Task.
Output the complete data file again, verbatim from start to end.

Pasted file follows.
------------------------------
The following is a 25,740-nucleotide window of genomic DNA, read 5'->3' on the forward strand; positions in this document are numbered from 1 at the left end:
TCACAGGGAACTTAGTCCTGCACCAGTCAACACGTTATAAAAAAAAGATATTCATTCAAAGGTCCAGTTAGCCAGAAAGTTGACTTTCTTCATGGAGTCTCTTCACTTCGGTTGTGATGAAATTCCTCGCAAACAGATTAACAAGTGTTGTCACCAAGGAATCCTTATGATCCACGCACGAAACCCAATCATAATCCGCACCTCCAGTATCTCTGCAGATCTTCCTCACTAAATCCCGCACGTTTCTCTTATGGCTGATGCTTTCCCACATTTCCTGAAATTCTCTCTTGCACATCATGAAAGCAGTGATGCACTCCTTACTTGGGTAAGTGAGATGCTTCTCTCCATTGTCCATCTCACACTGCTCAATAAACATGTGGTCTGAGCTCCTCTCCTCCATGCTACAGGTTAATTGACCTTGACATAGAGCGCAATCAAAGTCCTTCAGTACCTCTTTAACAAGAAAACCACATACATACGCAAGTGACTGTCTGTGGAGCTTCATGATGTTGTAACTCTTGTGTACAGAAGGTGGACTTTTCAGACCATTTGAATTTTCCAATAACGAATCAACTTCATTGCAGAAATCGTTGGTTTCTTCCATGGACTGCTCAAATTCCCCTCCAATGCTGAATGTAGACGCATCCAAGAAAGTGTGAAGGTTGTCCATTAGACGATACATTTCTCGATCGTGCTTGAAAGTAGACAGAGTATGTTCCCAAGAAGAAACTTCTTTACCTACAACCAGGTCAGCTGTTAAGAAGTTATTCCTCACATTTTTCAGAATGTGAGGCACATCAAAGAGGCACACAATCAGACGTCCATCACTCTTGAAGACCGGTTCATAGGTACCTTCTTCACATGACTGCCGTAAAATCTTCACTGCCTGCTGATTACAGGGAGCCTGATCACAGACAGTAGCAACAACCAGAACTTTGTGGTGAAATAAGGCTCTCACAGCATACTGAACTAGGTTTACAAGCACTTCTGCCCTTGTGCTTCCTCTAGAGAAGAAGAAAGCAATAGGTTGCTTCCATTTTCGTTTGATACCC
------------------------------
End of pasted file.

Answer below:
The following is a 25,740-nucleotide window of genomic DNA, read 5'->3' on the forward strand; positions in this document are numbered from 1 at the left end:
TCACAGGGAACTTAGTCCTGCACCAGTCAACACGTTATAAAAAAAAGATATTCATTCAAAGGTCCAGTTAGCCAGAAAGTTGACTTTCTTCATGGAGTCTCTTCACTTCGGTTGTGATGAAATTCCTCGCAAACAGATTAACAAGTGTTGTCACCAAGGAATCCTTATGATCCACGCACGAAACCCAATCATAATCCGCACCTCCAGTATCTCTGCAGATCTTCCTCACTAAATCCCGCACGTTTCTCTTATGGCTGATGCTTTCCCACATTTCCTGAAATTCTCTCTTGCACATCATGAAAGCAGTGATGCACTCCTTACTTGGGTAAGTGAGATGCTTCTCTCCATTGTCCATCTCACACTGCTCAATAAACATGTGGTCTGAGCTCCTCTCCTCCATGCTACAGGTTAATTGACCTTGACATAGAGCGCAATCAAAGTCCTTCAGTACCTCTTTAACAAGAAAACCACATACATACGCAAGTGACTGTCTGTGGAGCTTCATGATGTTGTAACTCTTGTGTACAGAAGGTGGACTTTTCAGACCATTTGAATTTTCCAATAACGAATCAACTTCATTGCAGAAATCGTTGGTTTCTTCCATGGACTGCTCAAATTCCCCTCCAATGCTGAATGTAGACGCATCCAAGAAAGTGTGAAGGTTGTCCATTAGACGATACATTTCTCGATCGTGCTTGAAAGTAGACAGAGTATGTTCCCAAGAAGAAACTTCTTTACCTACAACCAGGTCAGCTGTTAAGAAGTTATTCCTCACATTTTTCAGAATGTGAGGCACATCAAAGAGGCACACAATCAGACGTCCATCACTCTTGAAGACCGGTTCATAGGTACCTTCTTCACATGACTGCCGTAAAATCTTCACTGCCTGCTGATTACAGGGAGCCTGATCACAGACAGTAGCAACAACCAGAACTTTGTGGTGAAATAAGGCTCTCACAGCATACTGAACTAGGTTTACAAGCACTTCTGCCCTTGTGCTTCCTCTAGAGAAGAAGAAAGCAATAGGTTGCTTCCATTTTCGTTTGATACCC